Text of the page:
When Jonathan Larson’s smash-hit musical RENT made its Broadway debut twenty years ago, it wasn’t just the show’s spectacular score, poignant themes and sharp social commentary that took the world by storm.
“Jonathan said to me, ‘I want the costumes to be groundbreaking in fashion, too,'” recalls Angela Wendt, the production’s designer. “And when I did the original costumes, a lot of what I did on stage was sort of happening in fashion at the same time. [The characters] couldn’t afford new clothing, so I looked at vintage, at ’70s fashion…the patchwork, the chunky heel. It just happened to be that my inspirations were right up there with high fashion!”
In short, if not responsible for the 70s resurgence that came to shape 90s fashion, RENT was certainly right on trend. Within weeks, Bloomingdale’s had opened a RENT-themed boutique full of show-inspired duds (one of the first Broadway-mainstream clothing collaborations), and fashion greats like Anna Wintour flocked to the theater to see the looks firsthand.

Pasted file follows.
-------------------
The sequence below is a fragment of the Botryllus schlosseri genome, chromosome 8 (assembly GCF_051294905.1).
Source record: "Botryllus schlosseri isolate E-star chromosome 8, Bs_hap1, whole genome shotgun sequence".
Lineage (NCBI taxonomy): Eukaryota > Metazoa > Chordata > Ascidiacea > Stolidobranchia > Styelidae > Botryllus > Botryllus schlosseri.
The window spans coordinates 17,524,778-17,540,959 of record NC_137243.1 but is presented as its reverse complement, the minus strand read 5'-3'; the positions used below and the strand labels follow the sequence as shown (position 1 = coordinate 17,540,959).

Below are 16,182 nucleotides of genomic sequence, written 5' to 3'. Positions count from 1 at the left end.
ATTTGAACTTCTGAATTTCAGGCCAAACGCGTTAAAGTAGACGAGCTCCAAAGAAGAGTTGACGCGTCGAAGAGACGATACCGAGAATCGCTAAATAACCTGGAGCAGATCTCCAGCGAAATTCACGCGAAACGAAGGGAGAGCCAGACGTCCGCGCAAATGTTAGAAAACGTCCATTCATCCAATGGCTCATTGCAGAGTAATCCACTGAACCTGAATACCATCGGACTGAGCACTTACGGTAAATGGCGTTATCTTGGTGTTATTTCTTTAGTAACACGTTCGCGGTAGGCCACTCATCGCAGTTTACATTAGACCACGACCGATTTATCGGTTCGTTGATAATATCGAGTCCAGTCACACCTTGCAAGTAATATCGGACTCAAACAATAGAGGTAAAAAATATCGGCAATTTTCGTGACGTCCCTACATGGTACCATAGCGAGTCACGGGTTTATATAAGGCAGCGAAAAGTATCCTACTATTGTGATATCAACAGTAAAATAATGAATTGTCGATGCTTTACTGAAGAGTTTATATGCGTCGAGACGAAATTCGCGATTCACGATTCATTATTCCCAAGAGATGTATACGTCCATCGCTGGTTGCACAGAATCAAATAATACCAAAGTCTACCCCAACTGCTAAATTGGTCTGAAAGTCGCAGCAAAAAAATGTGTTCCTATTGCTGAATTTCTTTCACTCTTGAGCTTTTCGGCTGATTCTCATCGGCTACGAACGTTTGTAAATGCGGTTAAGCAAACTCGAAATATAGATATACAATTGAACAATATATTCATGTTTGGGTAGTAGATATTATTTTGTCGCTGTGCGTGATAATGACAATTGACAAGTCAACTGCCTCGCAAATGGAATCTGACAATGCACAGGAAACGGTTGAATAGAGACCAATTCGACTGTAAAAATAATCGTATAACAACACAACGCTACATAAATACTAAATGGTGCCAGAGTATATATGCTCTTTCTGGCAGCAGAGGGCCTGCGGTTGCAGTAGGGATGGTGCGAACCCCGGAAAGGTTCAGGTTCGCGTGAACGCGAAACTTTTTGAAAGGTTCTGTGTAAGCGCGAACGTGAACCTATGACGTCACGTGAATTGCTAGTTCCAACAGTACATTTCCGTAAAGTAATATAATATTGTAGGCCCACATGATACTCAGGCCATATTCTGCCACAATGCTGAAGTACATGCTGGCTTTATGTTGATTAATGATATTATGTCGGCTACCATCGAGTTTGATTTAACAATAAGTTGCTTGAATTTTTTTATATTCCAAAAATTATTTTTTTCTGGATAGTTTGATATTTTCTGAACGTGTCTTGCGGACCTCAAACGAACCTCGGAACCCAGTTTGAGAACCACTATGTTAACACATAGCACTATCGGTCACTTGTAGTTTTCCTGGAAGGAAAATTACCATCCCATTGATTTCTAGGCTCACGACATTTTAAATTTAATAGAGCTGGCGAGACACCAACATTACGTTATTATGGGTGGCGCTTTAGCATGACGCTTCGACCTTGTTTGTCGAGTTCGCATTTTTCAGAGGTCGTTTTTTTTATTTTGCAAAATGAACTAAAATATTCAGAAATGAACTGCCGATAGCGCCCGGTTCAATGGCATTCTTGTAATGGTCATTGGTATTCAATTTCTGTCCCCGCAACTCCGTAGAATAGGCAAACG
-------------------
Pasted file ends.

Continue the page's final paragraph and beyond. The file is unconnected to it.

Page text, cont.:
Now, 20 years later, it’s ’90s fashion that’s coming back around…and RENT fits right in. Mark’s trademark flannel, Roger’s muscle tees, Mimi’s crop top and even Maureen’s light-wash patchwork “mom jeans” wouldn’t be out of place on a fashion blogger’s feed…or, in some cases, store shelves, which Wendt says makes her job a lot easier—both technically and more globally.
“It’s great when something like RENT doesn’t feel dated,” she says. “As soon as it feels dated, [the audience] puts distance between themselves and the show. So if they look more contemporary, they can relate more to them and listen to the issues differently.”
And it’s not just about the audience—or the fashion, for that matter.
“What’s exciting to me about the 20th anniversary tour is that this is the first production of RENT where a large portion of the cast wasn’t even born or were just born when the show first came out,” she says. “It’s amazing to see how they relate to the material, how it’s still relevant to another generation. Though some of the issues have changed, the fundamental issues of friendship and finding your way in the world will always be relevant.”
See the show March 31-April 2 at the Hippodrome. In another homage to the original show, the Hippodrome will be offering $25 front-row orchestra seats, available through cash-only, in-person purchase two hours before each show—a tradition started in 1996 after the show moved to Broadway. Not willing to take the risk? Get your tickets here.